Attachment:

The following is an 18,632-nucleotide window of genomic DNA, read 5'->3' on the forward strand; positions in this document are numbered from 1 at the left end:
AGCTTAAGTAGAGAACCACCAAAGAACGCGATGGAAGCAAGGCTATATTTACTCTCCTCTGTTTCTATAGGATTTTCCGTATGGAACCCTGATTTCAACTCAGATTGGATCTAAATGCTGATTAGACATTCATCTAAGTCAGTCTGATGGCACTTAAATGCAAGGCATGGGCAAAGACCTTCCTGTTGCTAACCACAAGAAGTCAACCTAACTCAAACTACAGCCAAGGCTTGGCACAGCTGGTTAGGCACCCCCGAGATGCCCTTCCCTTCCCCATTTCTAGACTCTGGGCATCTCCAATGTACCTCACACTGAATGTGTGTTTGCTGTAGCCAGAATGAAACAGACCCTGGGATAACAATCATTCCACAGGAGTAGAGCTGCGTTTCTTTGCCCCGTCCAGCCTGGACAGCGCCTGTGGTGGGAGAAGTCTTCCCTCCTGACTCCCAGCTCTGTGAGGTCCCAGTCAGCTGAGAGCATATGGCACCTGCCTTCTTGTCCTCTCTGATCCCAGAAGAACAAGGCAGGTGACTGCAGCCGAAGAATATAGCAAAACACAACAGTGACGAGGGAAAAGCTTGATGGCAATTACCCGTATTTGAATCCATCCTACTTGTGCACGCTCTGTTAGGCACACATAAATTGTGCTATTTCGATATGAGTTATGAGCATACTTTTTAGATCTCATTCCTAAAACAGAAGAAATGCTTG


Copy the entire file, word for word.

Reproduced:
The following is an 18,632-nucleotide window of genomic DNA, read 5'->3' on the forward strand; positions in this document are numbered from 1 at the left end:
AGCTTAAGTAGAGAACCACCAAAGAACGCGATGGAAGCAAGGCTATATTTACTCTCCTCTGTTTCTATAGGATTTTCCGTATGGAACCCTGATTTCAACTCAGATTGGATCTAAATGCTGATTAGACATTCATCTAAGTCAGTCTGATGGCACTTAAATGCAAGGCATGGGCAAAGACCTTCCTGTTGCTAACCACAAGAAGTCAACCTAACTCAAACTACAGCCAAGGCTTGGCACAGCTGGTTAGGCACCCCCGAGATGCCCTTCCCTTCCCCATTTCTAGACTCTGGGCATCTCCAATGTACCTCACACTGAATGTGTGTTTGCTGTAGCCAGAATGAAACAGACCCTGGGATAACAATCATTCCACAGGAGTAGAGCTGCGTTTCTTTGCCCCGTCCAGCCTGGACAGCGCCTGTGGTGGGAGAAGTCTTCCCTCCTGACTCCCAGCTCTGTGAGGTCCCAGTCAGCTGAGAGCATATGGCACCTGCCTTCTTGTCCTCTCTGATCCCAGAAGAACAAGGCAGGTGACTGCAGCCGAAGAATATAGCAAAACACAACAGTGACGAGGGAAAAGCTTGATGGCAATTACCCGTATTTGAATCCATCCTACTTGTGCACGCTCTGTTAGGCACACATAAATTGTGCTATTTCGATATGAGTTATGAGCATACTTTTTAGATCTCATTCCTAAAACAGAAGAAATGCTTG